* Finnish real-estate listings only count bedrooms and living room. Our place was listed as 3 rooms + k(itchen), b(athroom), 2(nd wc), s(auna) and b(alcony).
** Finnish tableware. Still manufactured today. Highly functional, collectible and very desirable.

Pearls of wisdom


HelMet Card (regional library network)

Finns love word play and Finnish, despite its’ complexity and sometimes mind-boggling grammar is perfect for word play. Take my library card for instance.Front and centre you can see the words HelMet. Short for Helsinki Metropolitan Area Libraries. Helmet is also a proper word in Finnish (the plural form of helmi which means pearl in Finnish). What better place to find pearls of wisdom than a library!

This card has pride of place in the front of my wallet: I’ve used this to borrow books and cd’s regularly. Should I be so inclined I could also borrow movies. We have a perfectly good video shop (although really it should be called DVD shop these days) just around the corner which has a much more current selection than the library … so they get my movie business!

I am actually tempted to borrow some of the sports gear they have: boules anyone? or perhaps you’d like to try your hand (arms!) at Nordic stick walking? They had a great booklet that I took last summer that had all the cycling routes in southern Finland. It was quite nice reading the route notes and working out on the map where I might possibly end up after a couple of hours in the saddle.

If you are looking for value for money you can’t go past the library. For a fifty cent fee my book will be transferred from any branch to the library closest to me. If I was feeling really lazy I could wait for the bookmobile which parks at the end of the street twice a week! Late returns are 20 cents per day… I’ve had to pay my fair share of fines.

Book-Club are on Christmas break now and so we have two books to read, plus one maybe which I’ve grabbed from the library already. The library doesn’t always stock the books we read in all of the languages we could be reading in (we are native English, Finnish and Swedish readers), so sometime Book Depository (free delivery world-wide) or Amazon (say no more) have to come to the rescue. The two compulsory books are still in transit, stuck no doubt in the Christmas post rush.

Happy reading!

Sandwich makers and rescuing Sunday dinner

We have one of these nifty multi-tasking sandwich makers. We bought it maybe 4 years ago at about this time of the year. 3-in-1: waffles, toasted sandwiches (toasties) and then a grill plate for baguette or pieces of meat, vegetables etc.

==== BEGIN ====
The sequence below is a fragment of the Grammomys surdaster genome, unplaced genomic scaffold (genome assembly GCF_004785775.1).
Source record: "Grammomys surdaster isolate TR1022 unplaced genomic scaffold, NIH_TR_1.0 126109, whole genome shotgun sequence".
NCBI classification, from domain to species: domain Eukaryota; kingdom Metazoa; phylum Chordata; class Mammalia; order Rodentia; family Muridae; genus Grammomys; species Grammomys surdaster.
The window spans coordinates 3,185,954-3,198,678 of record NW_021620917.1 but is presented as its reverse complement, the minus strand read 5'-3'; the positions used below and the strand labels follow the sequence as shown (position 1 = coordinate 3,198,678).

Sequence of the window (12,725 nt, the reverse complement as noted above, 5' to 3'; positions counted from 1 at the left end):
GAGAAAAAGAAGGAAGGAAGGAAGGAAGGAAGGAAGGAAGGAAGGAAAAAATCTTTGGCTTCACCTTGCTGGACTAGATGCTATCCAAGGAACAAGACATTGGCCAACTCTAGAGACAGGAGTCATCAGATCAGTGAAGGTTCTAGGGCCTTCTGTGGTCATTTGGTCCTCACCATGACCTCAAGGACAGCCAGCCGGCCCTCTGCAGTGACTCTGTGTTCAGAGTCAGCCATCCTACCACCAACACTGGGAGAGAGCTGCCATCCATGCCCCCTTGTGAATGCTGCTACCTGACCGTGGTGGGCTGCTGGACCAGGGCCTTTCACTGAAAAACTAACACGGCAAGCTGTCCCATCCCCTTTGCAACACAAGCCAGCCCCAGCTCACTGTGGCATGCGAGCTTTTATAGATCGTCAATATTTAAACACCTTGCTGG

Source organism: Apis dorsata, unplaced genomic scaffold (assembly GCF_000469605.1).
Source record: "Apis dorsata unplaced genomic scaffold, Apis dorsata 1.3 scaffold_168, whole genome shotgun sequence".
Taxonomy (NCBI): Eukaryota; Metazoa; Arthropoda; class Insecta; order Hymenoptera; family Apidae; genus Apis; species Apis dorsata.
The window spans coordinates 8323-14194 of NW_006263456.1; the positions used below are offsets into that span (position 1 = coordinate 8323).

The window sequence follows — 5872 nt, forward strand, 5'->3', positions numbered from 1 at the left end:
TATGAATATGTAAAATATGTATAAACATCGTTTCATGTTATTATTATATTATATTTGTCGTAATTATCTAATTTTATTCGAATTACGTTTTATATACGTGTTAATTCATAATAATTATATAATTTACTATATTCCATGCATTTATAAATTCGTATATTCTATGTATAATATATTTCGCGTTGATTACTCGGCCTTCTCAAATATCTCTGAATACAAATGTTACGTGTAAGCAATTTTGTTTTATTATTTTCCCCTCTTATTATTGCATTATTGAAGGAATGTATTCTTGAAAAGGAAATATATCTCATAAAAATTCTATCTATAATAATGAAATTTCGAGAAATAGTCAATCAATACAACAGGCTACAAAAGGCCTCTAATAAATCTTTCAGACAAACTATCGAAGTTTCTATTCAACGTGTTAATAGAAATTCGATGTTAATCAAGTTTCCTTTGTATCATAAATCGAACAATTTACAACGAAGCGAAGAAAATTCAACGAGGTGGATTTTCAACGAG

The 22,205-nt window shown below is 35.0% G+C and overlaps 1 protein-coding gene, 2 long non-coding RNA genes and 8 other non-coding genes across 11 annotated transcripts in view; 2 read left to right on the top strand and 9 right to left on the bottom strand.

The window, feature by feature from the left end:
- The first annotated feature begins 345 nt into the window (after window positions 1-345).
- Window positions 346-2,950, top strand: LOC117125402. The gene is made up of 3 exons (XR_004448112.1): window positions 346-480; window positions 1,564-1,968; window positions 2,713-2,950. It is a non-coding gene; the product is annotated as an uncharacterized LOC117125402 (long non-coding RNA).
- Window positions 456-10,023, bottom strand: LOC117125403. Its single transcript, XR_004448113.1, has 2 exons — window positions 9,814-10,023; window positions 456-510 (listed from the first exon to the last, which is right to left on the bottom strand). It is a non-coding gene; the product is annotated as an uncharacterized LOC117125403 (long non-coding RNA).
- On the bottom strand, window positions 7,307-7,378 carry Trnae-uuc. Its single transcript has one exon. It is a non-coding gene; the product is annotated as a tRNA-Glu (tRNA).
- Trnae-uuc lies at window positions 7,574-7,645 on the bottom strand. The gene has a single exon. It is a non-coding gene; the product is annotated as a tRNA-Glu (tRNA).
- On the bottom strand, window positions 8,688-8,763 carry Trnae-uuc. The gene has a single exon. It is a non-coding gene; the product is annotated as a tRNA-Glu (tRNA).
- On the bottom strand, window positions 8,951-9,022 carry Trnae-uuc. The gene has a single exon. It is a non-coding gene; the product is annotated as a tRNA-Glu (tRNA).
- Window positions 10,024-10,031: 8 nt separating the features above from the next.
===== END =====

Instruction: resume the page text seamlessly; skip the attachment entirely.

When I was a student the sandwich maker was a kitchen essential. Perfect for quick snacks   in between finishing studies and work, or work and playing or lazy Sunday dinners when the thought of preparing food was just too hard. As a parent, I’m not entirely convinced of their usefulness in the kitchen.

Mr. 12 would be happy eating waffles breakfast every day! My husband rolls his eyes every time the word waffle is mentioned. I like eating toasties, although I always feel bloated and ugh afterwards. I’m thinking that large amounts of melted cheese probably has a lot to do with it.

Sad to say, we have never used the third grill plate option. I have a perfectly good oven to do that. The other two plates have had their fair share of use, so I’m prepared to go out on a limb here and say it probably has paid for itself by now.

Tonight I’m scouring the web for a neutral waffle mix recipe, not sweet, not savoury. Something that I can serve under baked beans or raspberry jam or honey and lemon.

Tonight it’s all about an easy dinner, it’s been a long week and the upcoming one is shaping up to be more of the same.

Enjoy your Sunday evening 😉

Hello readers!

My very first post!

Earlier I was thinking to post a few posts privately, just to get the hang of this blogging business. Now, after Christmas party # 2 and plenty of good food and wine, I’m thinking along the lines of Nike. You know. JUST DO IT!

So, if you are able to read this later in the day, you’ll know my hesitancy was blown out of the water so to speak.

It’s December 8th, 2011 and we are in the middle of the Christmas party season. From now until the 24th, it is for many people, a never-ending round of party,  work, party, work, party, work, and maybe some sleep thrown in! The most famous and feared of all is the WORK christmas party. It’s a bit like Vegas, what happens at pikkujoulu* stays at pikkujoulu. If you’re unlucky your employer will only settle for dinner and drinks somewhere, while luckier ones might get treated to a show, comedian, magician or if you are really lucky… you’ll get a cruise to a foreign country. To anyone who live outside the Baltic, that sounds extremely exotic. Those of us that live here know that the truth translates to a cruise to either Tallinn in Estonia, or Stockholm Sweden. Pretty routine really.


* Pikkujoulu quite literally translates to ‘little christmas’. There is generally not very much ‘little’ about it, and often the consequences of consuming large amounts of alcohol lead to some embarrassing moments. Hence the habit of holding work Christmas parties on Friday nights to allow the concerned parties some time to recover before facing their work colleagues again.